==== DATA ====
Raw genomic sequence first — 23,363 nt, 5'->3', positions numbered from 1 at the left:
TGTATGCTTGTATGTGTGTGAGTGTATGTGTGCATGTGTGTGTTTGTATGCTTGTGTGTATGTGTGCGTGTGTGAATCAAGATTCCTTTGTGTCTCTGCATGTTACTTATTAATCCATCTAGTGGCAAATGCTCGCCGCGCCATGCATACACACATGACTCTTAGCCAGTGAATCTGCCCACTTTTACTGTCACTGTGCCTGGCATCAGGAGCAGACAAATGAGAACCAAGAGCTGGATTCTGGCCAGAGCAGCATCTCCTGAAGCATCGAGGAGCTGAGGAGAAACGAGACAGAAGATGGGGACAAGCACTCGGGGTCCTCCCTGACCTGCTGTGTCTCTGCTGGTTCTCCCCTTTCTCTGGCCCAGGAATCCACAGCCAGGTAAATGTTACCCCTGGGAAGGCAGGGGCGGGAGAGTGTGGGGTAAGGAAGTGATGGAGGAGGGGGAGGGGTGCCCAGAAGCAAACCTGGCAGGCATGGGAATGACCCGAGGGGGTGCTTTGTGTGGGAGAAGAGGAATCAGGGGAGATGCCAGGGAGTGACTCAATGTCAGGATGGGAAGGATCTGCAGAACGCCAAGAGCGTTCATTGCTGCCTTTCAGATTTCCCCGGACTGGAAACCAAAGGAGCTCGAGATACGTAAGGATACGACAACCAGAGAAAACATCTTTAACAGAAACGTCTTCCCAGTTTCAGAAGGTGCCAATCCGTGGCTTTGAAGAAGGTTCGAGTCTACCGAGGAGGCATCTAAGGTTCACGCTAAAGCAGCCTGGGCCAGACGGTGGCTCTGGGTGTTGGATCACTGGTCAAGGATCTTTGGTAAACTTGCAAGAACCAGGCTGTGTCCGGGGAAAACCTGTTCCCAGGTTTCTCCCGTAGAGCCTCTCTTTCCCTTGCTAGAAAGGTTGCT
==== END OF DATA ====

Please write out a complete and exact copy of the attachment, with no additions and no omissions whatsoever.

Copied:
Raw genomic sequence first — 23,363 nt, 5'->3', positions numbered from 1 at the left:
TGTATGCTTGTATGTGTGTGAGTGTATGTGTGCATGTGTGTGTTTGTATGCTTGTGTGTATGTGTGCGTGTGTGAATCAAGATTCCTTTGTGTCTCTGCATGTTACTTATTAATCCATCTAGTGGCAAATGCTCGCCGCGCCATGCATACACACATGACTCTTAGCCAGTGAATCTGCCCACTTTTACTGTCACTGTGCCTGGCATCAGGAGCAGACAAATGAGAACCAAGAGCTGGATTCTGGCCAGAGCAGCATCTCCTGAAGCATCGAGGAGCTGAGGAGAAACGAGACAGAAGATGGGGACAAGCACTCGGGGTCCTCCCTGACCTGCTGTGTCTCTGCTGGTTCTCCCCTTTCTCTGGCCCAGGAATCCACAGCCAGGTAAATGTTACCCCTGGGAAGGCAGGGGCGGGAGAGTGTGGGGTAAGGAAGTGATGGAGGAGGGGGAGGGGTGCCCAGAAGCAAACCTGGCAGGCATGGGAATGACCCGAGGGGGTGCTTTGTGTGGGAGAAGAGGAATCAGGGGAGATGCCAGGGAGTGACTCAATGTCAGGATGGGAAGGATCTGCAGAACGCCAAGAGCGTTCATTGCTGCCTTTCAGATTTCCCCGGACTGGAAACCAAAGGAGCTCGAGATACGTAAGGATACGACAACCAGAGAAAACATCTTTAACAGAAACGTCTTCCCAGTTTCAGAAGGTGCCAATCCGTGGCTTTGAAGAAGGTTCGAGTCTACCGAGGAGGCATCTAAGGTTCACGCTAAAGCAGCCTGGGCCAGACGGTGGCTCTGGGTGTTGGATCACTGGTCAAGGATCTTTGGTAAACTTGCAAGAACCAGGCTGTGTCCGGGGAAAACCTGTTCCCAGGTTTCTCCCGTAGAGCCTCTCTTTCCCTTGCTAGAAAGGTTGCT